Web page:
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Clover solar farm up again for permit / February 24, 2020
A proposed solar energy project in the Clover area is back on the table after it was withdrawn last year amid pushback by Halifax County supervisors who argued solar power was a bad deal, revenue-wise, for Halifax County.

The project, Piney Creek Solar, is planned at Rodgers Chapel Road and Mill Road, on 778.51 acres owned by Black Walnut Land and Timber Company, LLC. The 80-megawatt solar panel array would take up 502 acres, leaving the rest of the land for scenic buffer and other uses.

On Tuesday, the Halifax County Planning Commission approved the project, with standard conditions in place for minimizing the impact on neighbors. Piney Creek Solar will go before the Board of Supervisors for final permit approval at the next regular monthly board meeting Monday, March 2.

Hexagon Energy, the project’s Charlottesville-based developer, originally applied for the site permit in March 2019, around the same time that supervisors voted to delay consideration of all new solar projects. Supervisors said a cap on new permits was needed to draw attention to the paltry revenue that counties gain from solar projects.

Since that time, local officials across Virginia have pushed the General Assembly to rewrite the tax rules for solar-related equipment. Currently, large-scale utility solar farms receive an 80 percent local property tax exemption, while smaller projects below 20 megawatts are 100 percent tax-exempt.

About half a dozen bills that are nearing passage in the legislature would give local governments a larger share of revenue from solar projects, either by reducing the tax exemption over time or by allowing localities to enter into revenue-sharing agreements with developers.

“From my perspective, we are very pleased,” said County Administrator Scott Simpson, who has traveled to the state capitol three times over the past two weeks to lobby lawmakers on solar-related legislation. “It’s a very large gain from a revenue perspective.”

Under a revenue-sharing approach, Halifax could nearly triple the amount of money it receives from a solar generation facility that produces 80 MW of electricity — the proposed size of the Piney Creek project near Clover.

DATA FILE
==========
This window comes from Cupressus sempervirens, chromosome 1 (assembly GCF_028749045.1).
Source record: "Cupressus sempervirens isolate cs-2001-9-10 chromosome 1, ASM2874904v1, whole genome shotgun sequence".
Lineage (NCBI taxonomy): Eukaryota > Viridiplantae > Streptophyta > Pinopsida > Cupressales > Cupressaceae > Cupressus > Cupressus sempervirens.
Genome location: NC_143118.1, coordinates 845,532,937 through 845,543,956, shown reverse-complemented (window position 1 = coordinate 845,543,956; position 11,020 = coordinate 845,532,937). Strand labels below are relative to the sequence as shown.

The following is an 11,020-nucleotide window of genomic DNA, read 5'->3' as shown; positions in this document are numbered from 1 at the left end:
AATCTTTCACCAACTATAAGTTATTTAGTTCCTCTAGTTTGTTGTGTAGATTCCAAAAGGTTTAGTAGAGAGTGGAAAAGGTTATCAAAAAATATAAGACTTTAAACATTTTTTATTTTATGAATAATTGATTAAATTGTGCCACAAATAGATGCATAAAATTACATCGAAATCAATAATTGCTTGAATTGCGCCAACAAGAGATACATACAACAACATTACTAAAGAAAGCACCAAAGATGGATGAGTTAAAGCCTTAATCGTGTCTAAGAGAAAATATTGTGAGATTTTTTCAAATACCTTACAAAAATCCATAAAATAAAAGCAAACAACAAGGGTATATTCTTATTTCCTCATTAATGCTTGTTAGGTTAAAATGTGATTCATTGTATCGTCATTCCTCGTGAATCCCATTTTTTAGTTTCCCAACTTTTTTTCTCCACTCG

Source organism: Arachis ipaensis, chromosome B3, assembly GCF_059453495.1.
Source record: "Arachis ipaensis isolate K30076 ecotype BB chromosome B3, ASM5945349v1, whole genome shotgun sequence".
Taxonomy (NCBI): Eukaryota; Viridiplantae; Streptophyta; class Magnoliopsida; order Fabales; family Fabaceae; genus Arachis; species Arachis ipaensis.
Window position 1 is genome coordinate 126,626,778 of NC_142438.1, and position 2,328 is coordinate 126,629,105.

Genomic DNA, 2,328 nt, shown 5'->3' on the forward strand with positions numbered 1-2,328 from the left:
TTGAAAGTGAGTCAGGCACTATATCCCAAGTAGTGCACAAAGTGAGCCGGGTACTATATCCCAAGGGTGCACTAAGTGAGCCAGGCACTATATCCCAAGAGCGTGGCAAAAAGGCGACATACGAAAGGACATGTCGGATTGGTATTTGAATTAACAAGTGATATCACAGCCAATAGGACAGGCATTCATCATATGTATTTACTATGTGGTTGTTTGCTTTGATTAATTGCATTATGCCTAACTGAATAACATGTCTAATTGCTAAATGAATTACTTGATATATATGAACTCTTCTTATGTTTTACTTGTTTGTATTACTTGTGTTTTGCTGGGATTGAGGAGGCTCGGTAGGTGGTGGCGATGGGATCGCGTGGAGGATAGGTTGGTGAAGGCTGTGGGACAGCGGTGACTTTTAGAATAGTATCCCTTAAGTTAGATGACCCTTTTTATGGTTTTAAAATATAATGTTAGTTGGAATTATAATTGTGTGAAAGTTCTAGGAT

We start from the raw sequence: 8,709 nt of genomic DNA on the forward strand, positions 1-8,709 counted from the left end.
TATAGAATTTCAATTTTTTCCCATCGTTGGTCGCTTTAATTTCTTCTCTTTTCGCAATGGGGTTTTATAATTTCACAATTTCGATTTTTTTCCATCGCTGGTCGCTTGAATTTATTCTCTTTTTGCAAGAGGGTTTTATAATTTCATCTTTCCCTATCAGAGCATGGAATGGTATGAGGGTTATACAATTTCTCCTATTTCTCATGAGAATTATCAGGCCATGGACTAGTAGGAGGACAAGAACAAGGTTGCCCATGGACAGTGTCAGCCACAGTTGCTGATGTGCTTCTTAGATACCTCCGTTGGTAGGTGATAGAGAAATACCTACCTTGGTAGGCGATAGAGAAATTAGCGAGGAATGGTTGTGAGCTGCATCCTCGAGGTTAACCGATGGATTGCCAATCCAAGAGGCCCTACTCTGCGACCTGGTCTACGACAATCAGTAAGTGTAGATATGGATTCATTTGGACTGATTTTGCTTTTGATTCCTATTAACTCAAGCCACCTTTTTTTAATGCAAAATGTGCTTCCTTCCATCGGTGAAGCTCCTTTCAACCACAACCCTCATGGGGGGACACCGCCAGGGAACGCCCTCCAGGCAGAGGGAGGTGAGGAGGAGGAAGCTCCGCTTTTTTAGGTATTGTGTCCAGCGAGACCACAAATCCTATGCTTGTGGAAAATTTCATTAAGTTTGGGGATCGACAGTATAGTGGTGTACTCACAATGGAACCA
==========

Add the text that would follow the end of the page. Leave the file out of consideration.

Under current state law, Simpson said, Halifax County would collect about $110,000 annually in property taxes, declining over time as the equipment depreciates. The anticipated revenue haul over the 35-year lifespan for such a project is $1.48 million, Simpson said.

With a revenue-sharing agreement in place between Halifax and the developer, the 35-year payout to the county would rise to $3.9 million.

“It’s basically an addition to $2.5 million out of those annual [35-year] revenues,” Simpson said.

The difference each year would add up to hundreds of thousands of dollars in new revenue, possibly matching or exceeding the sum that Halifax gains by raising the real estate tax by a penny, about $375,000. The county has issued permits for six solar generation projects, with more proposals likely to follow in the future.

Permitted projects in Halifax County range in size from 51 MW to 91 MW. The largest facility, Foxhound Solar, is planned for the Clover area, at Green Valley and Mt. Laurel Roads. Longroad Energy is the developer.

Other solar arrays have been permitted in the Crystal Hill, Alton, Scottsburg and Nathalie areas. Construction is expected to begin soon on the 80-MW Water Strider facility near Stage Coach Road, Jenny’s Ruff Trail, and Bull Creek Road in Nathalie. That project is owned by Con Edison Development, which voluntarily struck a revenue-sharing deal and presented the county with a $1 million check in December.

There are four bills under consideration in the House of Delegates and three in the state Senate “that we’re following closely,” said Simpson, who is part of a group of local officials who have pressed for changes in current tax law. While the bills take somewhat different approaches and must be reconciled in the legislature before heading to Gov. Ralph Northam to be signed into law, “I believe we stand to be treated pretty favorably,” said Simpson.

Counties have pressed for changes in tandem with solar developers, who have offered their own ideas for sharing the economic gains from solar energy projects. Hexagon, which wants to build the Piney Creek array on Rodgers Chapel Road, has been one of the companies in the forefront of negotiations with counties as all parties have crafted an approach to take to the General Assembly.

With legislative action that allows Halifax to reap greater revenue from solar energy, Simpson said the county is likely to be welcoming of further permit requests in the future.

“I would say the door has always been open for the permitting of these projects, and the additional revenue helps ease concerns over the unknown impacts with these projects down the road,” he said.

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It is wrong to charge a solar farm or anyone else less property tax than someone who owns land for a home, a farm, or for timber growth. If you are going to charge retired farmers hundreds of dollars/month in tax on land they have owned and farmed for decades, then solar 'farmers' should pay just as much.

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